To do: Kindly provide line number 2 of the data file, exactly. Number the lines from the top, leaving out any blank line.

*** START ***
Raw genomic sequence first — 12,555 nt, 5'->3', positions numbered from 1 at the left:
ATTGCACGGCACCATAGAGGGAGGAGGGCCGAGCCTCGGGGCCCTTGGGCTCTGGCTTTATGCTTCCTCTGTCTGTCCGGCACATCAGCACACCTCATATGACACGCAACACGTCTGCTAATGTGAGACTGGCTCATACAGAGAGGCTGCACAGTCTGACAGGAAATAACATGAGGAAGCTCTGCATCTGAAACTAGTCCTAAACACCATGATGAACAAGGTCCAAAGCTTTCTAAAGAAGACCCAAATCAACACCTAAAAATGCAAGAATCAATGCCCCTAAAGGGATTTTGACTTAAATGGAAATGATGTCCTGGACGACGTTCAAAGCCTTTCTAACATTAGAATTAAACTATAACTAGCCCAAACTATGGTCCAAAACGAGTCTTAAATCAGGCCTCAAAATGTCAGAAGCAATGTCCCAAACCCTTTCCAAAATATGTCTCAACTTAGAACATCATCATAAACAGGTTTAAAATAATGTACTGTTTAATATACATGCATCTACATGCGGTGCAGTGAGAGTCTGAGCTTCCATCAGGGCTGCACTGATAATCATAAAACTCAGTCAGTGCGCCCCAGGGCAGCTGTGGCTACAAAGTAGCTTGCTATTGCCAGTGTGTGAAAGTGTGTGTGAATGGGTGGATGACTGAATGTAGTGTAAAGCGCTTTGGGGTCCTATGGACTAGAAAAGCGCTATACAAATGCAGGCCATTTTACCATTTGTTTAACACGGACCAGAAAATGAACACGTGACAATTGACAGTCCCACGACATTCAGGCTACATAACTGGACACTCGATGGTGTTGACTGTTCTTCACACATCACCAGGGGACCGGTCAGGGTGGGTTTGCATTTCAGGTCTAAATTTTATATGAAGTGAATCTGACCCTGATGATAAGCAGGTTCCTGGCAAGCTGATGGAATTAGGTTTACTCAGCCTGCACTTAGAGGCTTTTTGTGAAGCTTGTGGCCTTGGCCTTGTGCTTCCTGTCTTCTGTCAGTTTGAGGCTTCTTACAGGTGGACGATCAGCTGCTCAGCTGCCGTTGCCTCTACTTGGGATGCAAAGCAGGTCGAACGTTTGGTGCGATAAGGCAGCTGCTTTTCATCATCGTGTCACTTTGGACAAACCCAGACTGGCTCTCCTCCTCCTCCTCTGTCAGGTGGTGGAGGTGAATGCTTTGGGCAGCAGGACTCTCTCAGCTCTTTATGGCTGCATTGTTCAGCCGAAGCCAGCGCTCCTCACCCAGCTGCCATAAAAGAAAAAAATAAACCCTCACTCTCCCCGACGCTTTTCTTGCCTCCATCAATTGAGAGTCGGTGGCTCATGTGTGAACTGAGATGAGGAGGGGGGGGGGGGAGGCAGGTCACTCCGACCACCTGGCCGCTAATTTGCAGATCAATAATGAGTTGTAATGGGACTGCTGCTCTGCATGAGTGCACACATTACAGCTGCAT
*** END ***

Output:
ATTGCACGGCACCATAGAGGGAGGAGGGCCGAGCCTCGGGGCCCTTGGGCTCTGGCTTTATGCTTCCTCTGTCTGTCCGGCACATCAGCACACCTCATATGACACGCAACACGTCTGCTAATGTGAGACTGGCTCATACAGAGAGGCTGCACAGTCTGACAGGAAATAACATGAGGAAGCTCTGCATCTGAAACTAGTCCTAAACACCATGATGAACAAGGTCCAAAGCTTTCTAAAGAAGACCCAAATCAACACCTAAAAATGCAAGAATCAATGCCCCTAAAGGGATTTTGACTTAAATGGAAATGATGTCCTGGACGACGTTCAAAGCCTTTCTAACATTAGAATTAAACTATAACTAGCCCAAACTATGGTCCAAAACGAGTCTTAAATCAGGCCTCAAAATGTCAGAAGCAATGTCCCAAACCCTTTCCAAAATATGTCTCAACTTAGAACATCATCATAAACAGGTTTAAAATAATGTACTGTTTAATATACATGCATCTACATGCGGTGCAGTGAGAGTCTGAGCTTCCATCAGGGCTGCACTGATAATCATAAAACTCAGTCAGTGCGCCCCAGGGCAGCTGTGGCTACAAAGTAGCTTGCTATTGCCAGTGTGTGAAAGTGTGTGTGAATGGGTGGATGACTGAATGTAGTGTAAAGCGCTTTGGGGTCCTATGGACTAGAAAAGCGCTATACAAATGCAGGCCATTTTACCATTTGTTTAACACGGACCAGAAAATGAACACGTGACAATTGACAGTCCCACGACATTCAGGCTACATAACTGGACACTCGATGGTGTTGACTGTTCTTCACACATCACCAGGGGACCGGTCAGGGTGGGTTTGCATTTCAGGTCTAAATTTTATATGAAGTGAATCTGACCCTGATGATAAGCAGGTTCCTGGCAAGCTGATGGAATTAGGTTTACTCAGCCTGCACTTAGAGGCTTTTTGTGAAGCTTGTGGCCTTGGCCTTGTGCTTCCTGTCTTCTGTCAGTTTGAGGCTTCTTACAGGTGGACGATCAGCTGCTCAGCTGCCGTTGCCTCTACTTGGGATGCAAAGCAGGTCGAACGTTTGGTGCGATAAGGCAGCTGCTTTTCATCATCGTGTCACTTTGGACAAACCCAGACTGGCTCTCCTCCTCCTCCTCTGTCAGGTGGTGGAGGTGAATGCTTTGGGCAGCAGGACTCTCTCAGCTCTTTATGGCTGCATTGTTCAGCCGAAGCCAGCGCTCCTCACCCAGCTGCCATAAAAGAAAAAAATAAACCCTCACTCTCCCCGACGCTTTTCTTGCCTCCATCAATTGAGAGTCGGTGGCTCATGTGTGAACTGAGATGAGGAGGGGGGGGGGGGAGGCAGGTCACTCCGACCACCTGGCCGCTAATTTGCAGATCAATAATGAGTTGTAATGGGACTGCTGCTCTGCATGAGTGCACACATTACAGCTGCAT